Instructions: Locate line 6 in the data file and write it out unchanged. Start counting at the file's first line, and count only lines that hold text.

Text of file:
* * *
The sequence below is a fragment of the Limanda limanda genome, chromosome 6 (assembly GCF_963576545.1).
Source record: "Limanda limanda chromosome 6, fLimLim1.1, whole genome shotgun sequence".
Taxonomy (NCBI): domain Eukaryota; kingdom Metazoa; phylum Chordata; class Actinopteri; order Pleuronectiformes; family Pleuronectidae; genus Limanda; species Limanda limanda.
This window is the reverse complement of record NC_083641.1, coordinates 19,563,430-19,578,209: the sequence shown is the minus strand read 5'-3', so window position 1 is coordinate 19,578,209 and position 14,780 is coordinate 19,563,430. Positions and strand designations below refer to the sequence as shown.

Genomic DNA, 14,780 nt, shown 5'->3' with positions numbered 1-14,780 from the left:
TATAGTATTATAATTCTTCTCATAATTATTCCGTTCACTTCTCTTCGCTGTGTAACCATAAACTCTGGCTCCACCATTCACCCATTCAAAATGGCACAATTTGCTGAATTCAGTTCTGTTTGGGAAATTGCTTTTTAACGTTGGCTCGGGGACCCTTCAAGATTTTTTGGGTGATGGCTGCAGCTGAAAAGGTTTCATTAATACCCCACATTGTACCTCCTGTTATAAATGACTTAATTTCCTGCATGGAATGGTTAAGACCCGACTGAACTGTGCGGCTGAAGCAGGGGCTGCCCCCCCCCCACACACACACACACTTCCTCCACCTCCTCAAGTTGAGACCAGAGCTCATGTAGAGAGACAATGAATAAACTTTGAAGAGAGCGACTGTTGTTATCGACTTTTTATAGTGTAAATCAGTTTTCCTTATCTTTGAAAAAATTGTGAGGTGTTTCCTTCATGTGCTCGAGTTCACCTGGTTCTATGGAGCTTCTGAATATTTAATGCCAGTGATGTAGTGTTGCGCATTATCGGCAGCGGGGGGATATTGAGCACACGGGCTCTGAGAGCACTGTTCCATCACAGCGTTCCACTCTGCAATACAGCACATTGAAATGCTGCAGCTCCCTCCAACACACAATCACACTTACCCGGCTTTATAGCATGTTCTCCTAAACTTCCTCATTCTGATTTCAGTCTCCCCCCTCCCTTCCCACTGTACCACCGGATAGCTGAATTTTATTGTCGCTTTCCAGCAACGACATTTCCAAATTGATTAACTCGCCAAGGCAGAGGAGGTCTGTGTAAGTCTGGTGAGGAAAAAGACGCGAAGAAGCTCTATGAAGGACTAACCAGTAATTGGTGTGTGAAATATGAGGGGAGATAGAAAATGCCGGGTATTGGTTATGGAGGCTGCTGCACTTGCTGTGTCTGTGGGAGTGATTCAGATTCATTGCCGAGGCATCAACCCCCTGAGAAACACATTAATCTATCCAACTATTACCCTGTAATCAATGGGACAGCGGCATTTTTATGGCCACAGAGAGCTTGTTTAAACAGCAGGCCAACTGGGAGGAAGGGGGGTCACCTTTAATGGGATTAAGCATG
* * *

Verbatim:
TATAGTATTATAATTCTTCTCATAATTATTCCGTTCACTTCTCTTCGCTGTGTAACCATAAACTCTGGCTCCACCATTCACCCATTCAAAATGGCACAATTTGCTGAATTCAGTTCTGTTTGGGAAATTGCTTTTTAACGTTGGCTCGGGGACCCTTCAAGATTTTTTGGGTGATGGCTGCAGCTGAAAAGGTTTCATTAATACCCCACATTGTACCTCCTGTTATAAATGACTTAATTTCCTGCATGGAATGGTTAAGACCCGACTGAACTGTGCGGCTGAAGCAGGGGCTGCCCCCCCCCCACACACACACACACTTCCTCCACCTCCTCAAGTTGAGACCAGAGCTCATGTAGAGAGACAATGAATAAACTTTGAAGAGAGCGACTGTTGTTATCGACTTTTTATAGTGTAAATCAGTTTTCCTTATCTTTGAAAAAATTGTGAGGTGTTTCCTTCATGTGCTCGAGTTCACCTGGTTCTATGGAGCTTCTGAATATTTAATGCCAGTGATGTAGTGTTGCGCATTATCGGCAGCGGGGGGATATTGAGCACACGGGCTCTGAGAGCACTGTTCCATCACAGCGTTCCACTCTGCAATACAGCACATTGAAATGCTGCAGCTCCCTCCAACACACAATCACACTTACCCGGCTTTATAGCATGTTCTCCTAAACTTCCTCATTCTGATTTCAGTCTCCCCCCTCCCTTCCCACTGTACCACCGGATAGCTGAATTTTATTGTCGCTTTCCAGCAACGACATTTCCAAATTGATTAACTCGCCAAGGCAGAGGAGGTCTGTGTAAGTCTGGTGAGGAAAAAGACGCGAAGAAGCTCTATGAAGGACTAACCAGTAATTGGTGTGTGAAATATGAGGGGAGATAGAAAATGCCGGGTATTGGTTATGGAGGCTGCTGCACTTGCTGTGTCTGTGGGAGTGATTCAGATTCATTGCCGAGGCATCAACCCCCTGAGAAACACATTAATCTATCCAACTATTACCCTGTAATCAATGGGACAGCGGCATTTTTATGGCCACAGAGAGCTTGTTTAAACAGCAGGCCAACTGGGAGGAAGGGGGGTCACCTTTAATGGGATTAAGCATG